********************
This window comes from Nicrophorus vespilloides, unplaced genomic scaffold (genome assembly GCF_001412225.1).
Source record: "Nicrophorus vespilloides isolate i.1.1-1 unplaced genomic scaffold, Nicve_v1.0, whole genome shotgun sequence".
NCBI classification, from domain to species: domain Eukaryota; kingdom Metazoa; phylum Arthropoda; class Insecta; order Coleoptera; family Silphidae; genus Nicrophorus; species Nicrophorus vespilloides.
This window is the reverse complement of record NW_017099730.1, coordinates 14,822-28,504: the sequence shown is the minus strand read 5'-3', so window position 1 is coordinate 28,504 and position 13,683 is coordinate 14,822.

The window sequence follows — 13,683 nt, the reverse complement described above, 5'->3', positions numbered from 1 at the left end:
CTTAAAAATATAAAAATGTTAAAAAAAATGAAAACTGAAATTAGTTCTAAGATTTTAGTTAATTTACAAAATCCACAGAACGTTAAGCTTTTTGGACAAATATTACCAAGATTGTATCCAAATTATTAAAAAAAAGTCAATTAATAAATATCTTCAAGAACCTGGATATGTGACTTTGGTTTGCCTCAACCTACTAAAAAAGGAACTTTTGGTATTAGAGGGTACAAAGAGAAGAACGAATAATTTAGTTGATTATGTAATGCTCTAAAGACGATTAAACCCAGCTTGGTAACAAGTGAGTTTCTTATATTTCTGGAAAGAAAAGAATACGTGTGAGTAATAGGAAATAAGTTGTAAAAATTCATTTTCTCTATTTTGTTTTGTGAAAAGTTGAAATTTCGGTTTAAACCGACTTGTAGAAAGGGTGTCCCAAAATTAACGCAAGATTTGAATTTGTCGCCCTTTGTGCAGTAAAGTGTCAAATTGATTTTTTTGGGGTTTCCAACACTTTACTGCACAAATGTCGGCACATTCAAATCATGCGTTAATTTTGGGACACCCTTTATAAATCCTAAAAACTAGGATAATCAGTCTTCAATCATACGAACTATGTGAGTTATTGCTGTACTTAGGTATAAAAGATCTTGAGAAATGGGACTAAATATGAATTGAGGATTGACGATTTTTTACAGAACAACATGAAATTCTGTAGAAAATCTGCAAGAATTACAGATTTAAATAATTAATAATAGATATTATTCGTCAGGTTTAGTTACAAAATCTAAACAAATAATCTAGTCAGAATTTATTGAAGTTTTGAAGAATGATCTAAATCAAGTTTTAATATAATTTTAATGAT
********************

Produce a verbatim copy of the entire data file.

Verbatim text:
This window comes from Nicrophorus vespilloides, unplaced genomic scaffold (genome assembly GCF_001412225.1).
Source record: "Nicrophorus vespilloides isolate i.1.1-1 unplaced genomic scaffold, Nicve_v1.0, whole genome shotgun sequence".
NCBI classification, from domain to species: domain Eukaryota; kingdom Metazoa; phylum Arthropoda; class Insecta; order Coleoptera; family Silphidae; genus Nicrophorus; species Nicrophorus vespilloides.
This window is the reverse complement of record NW_017099730.1, coordinates 14,822-28,504: the sequence shown is the minus strand read 5'-3', so window position 1 is coordinate 28,504 and position 13,683 is coordinate 14,822.

The window sequence follows — 13,683 nt, the reverse complement described above, 5'->3', positions numbered from 1 at the left end:
CTTAAAAATATAAAAATGTTAAAAAAAATGAAAACTGAAATTAGTTCTAAGATTTTAGTTAATTTACAAAATCCACAGAACGTTAAGCTTTTTGGACAAATATTACCAAGATTGTATCCAAATTATTAAAAAAAAGTCAATTAATAAATATCTTCAAGAACCTGGATATGTGACTTTGGTTTGCCTCAACCTACTAAAAAAGGAACTTTTGGTATTAGAGGGTACAAAGAGAAGAACGAATAATTTAGTTGATTATGTAATGCTCTAAAGACGATTAAACCCAGCTTGGTAACAAGTGAGTTTCTTATATTTCTGGAAAGAAAAGAATACGTGTGAGTAATAGGAAATAAGTTGTAAAAATTCATTTTCTCTATTTTGTTTTGTGAAAAGTTGAAATTTCGGTTTAAACCGACTTGTAGAAAGGGTGTCCCAAAATTAACGCAAGATTTGAATTTGTCGCCCTTTGTGCAGTAAAGTGTCAAATTGATTTTTTTGGGGTTTCCAACACTTTACTGCACAAATGTCGGCACATTCAAATCATGCGTTAATTTTGGGACACCCTTTATAAATCCTAAAAACTAGGATAATCAGTCTTCAATCATACGAACTATGTGAGTTATTGCTGTACTTAGGTATAAAAGATCTTGAGAAATGGGACTAAATATGAATTGAGGATTGACGATTTTTTACAGAACAACATGAAATTCTGTAGAAAATCTGCAAGAATTACAGATTTAAATAATTAATAATAGATATTATTCGTCAGGTTTAGTTACAAAATCTAAACAAATAATCTAGTCAGAATTTATTGAAGTTTTGAAGAATGATCTAAATCAAGTTTTAATATAATTTTAATGAT